Drivers, battling rush hour each morning, would be shocked to hear that despite the growing number of vehicles on the road, car accident statistics show a decline in injuries and fatalities. While a decreasing trend may bring a little peace of mind to many drivers, the number of annual accidents is still higher than it should ever be. The statistics change, but driving behaviors remain problematic. A car accident lawyer explains it well, “Car accident statistics show the sad reality that many families are affected by preventable injuries or even deaths… when drivers are simply not careful enough behind the wheel.” With the number of commuters at all-time high, within the last 10-20 years, driving habits must continue to evolve if we want to continue to see a decreasing trend in car accidents.
A Closer Look at Statistics
According to Fatality Analysis Reporting System (FARS), the national trend regarding fatal car accidents has decreased significantly between the years 2001-2011. While the there was a slight increase approximately at the five year mark, the number of fatalities continued to drop after the halfway mark. Year and Fatalities are as followed:
2001: 38,491, 2002: 38,491, 2003: 38,477, 2004: 38,444, 2005: 39,252, 2006: 38,648, 2007: 37,435, 2008: 34,172, 2009: 30,862, 2010: 30,296, 2011: 29,757
Additionally, during the 10 year period, passenger vehicles, light trucks, and heavy trucks were the types of vehicles most often involved in an accident, but like the number of fatalities, the trend is decreasing.
More Drivers, More Cars, and Less Accidents: What’s Going On?
While fatal accidents are decreasing, our dependency and love for vehicles is not. Watch television on any given night and you may catch at least one or two advertisements for new cars, Eco-conscious drivers are trading in their older cars for hybrids, leaving a number of drivers able to upgrade to something more affordable, and rush hour continues to drag on. The auto industry is doing well, despite the last couple of years, and the average American household owns 2 vehicles. We can’t give drivers sole responsibility for the decrease in fatal accidents, can we?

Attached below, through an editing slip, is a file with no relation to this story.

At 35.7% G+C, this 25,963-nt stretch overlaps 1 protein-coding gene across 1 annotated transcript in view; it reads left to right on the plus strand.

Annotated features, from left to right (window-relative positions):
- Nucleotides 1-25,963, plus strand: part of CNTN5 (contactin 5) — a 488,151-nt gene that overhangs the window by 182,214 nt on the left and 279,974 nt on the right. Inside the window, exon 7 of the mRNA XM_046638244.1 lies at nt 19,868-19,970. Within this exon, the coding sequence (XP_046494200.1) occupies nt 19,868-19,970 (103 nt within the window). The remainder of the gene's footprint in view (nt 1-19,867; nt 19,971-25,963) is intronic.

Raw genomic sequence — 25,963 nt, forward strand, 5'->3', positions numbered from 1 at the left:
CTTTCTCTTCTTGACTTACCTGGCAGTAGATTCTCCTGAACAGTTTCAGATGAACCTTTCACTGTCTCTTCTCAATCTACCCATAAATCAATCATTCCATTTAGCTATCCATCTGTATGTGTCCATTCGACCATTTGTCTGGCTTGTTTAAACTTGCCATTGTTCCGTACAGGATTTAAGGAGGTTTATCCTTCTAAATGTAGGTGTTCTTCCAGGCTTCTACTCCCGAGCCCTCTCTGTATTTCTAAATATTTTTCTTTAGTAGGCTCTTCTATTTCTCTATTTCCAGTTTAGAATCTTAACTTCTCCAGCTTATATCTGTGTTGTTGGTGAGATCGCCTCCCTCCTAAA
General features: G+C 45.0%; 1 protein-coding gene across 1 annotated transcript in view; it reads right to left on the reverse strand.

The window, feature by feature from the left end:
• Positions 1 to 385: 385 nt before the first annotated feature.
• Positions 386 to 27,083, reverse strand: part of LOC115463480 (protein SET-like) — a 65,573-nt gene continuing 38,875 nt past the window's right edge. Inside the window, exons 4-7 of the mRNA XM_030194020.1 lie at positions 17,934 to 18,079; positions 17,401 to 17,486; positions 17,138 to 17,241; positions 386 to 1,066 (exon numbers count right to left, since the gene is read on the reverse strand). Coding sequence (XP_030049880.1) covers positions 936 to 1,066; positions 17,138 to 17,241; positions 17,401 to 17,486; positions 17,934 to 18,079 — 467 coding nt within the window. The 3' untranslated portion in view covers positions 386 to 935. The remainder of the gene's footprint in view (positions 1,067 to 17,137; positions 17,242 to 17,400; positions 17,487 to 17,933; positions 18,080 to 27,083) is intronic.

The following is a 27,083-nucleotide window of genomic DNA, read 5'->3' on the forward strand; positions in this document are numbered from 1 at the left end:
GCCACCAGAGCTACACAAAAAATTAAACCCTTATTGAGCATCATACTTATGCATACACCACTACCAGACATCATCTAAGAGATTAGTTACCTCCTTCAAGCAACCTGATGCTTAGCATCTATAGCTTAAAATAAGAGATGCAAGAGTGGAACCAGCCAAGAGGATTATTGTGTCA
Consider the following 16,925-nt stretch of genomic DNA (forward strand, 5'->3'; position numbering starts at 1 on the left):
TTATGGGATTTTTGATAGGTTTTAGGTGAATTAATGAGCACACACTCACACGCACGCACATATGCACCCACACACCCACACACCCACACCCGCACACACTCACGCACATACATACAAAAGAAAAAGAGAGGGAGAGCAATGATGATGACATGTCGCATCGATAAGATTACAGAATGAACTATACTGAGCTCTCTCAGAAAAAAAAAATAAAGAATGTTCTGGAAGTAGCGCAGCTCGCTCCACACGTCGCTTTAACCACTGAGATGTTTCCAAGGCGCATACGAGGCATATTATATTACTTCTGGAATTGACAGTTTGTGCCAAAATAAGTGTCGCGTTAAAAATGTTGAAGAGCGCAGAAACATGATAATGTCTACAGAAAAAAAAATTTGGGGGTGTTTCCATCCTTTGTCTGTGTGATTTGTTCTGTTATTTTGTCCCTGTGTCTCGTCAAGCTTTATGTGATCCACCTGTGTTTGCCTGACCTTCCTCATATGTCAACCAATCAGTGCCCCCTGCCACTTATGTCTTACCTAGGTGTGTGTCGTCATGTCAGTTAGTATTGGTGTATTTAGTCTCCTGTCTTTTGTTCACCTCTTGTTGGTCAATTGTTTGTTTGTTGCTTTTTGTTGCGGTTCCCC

As much as we’d like to think that drivers have changed their dangerous ways, driving behaviors still remain problematic, but experts agree that the decrease in accident fatalities is due to a conglomeration of factors and changes:
Safer vehicles: Drivers now care more about the safety of their cars more than they have before. It’s rare, these days, to see a vehicle without air bag protection, and the overall safety features of newly built vehicles have improved greatly. Such features include detection features and vehicle rollover protection, to name a few.
Drunk Driving: Drivers are still driving while under the influence of alcohol, but states are cracking down on offending drivers with zero tolerance laws and strict laws regarding blood alcohol content (BAC). In addition, many states increase their sobriety checkpoints, giving authorities a greater chance of catching drunk drivers before it’s too late.
Distracted Driving: Distracted driving is a widespread problem and is broadly defined. Unlike specific issues like drunk driving, a distracted driver could be engaged in anything from eating a sandwich to texting a co-worker, while driving. According to the Centers for Disease Control and Prevention, distracted drivers are responsible for approximately 9 deaths and 1,060 injuries on our roadways each day. Lawmakers, desperate for change, are trying to reduce distracted driving related incidents by banning cellphone use while driving. Currently, in the U.S., there are 41 states that ban texting while driving. The biggest challenge? Monitoring a distracted driver can be very difficult.
Seat Belts: To many of us, not wearing a seat belt in a vehicle is like, well, not wearing a seat belt in a vehicle! Many of us were raised to buckle up and it was ingrained in our brains by the Crash Test Dummy Duo. In a report published by the CDC, approximately half of all car accident fatalities could have been prevented if the driver or passenger would have worn a seat belt. Many states have the “Click It or Ticket” policy, but many drivers may not recognize the importance of a seat belt until all states make it a primary law and hopefully not before it’s too late.
Drivers and their driving habits are in desperate need of change and while lawmakers are trying to make our roadways a safer place, drivers need to initiate change. Adult drivers should be good role models for budding, young drivers. Young drivers should view driving as a privilege, not a social event. The next time you get behind the wheel, honestly assess your own driving behaviors. Do you wear a seat belt? Do you hand over the keys when you’ve had alcohol? Do you keep your phone out of reach and distractions to a minimum? While you can’t change the way that others drive, a change can start with you. Help to keep accident fatalities at an all-time low.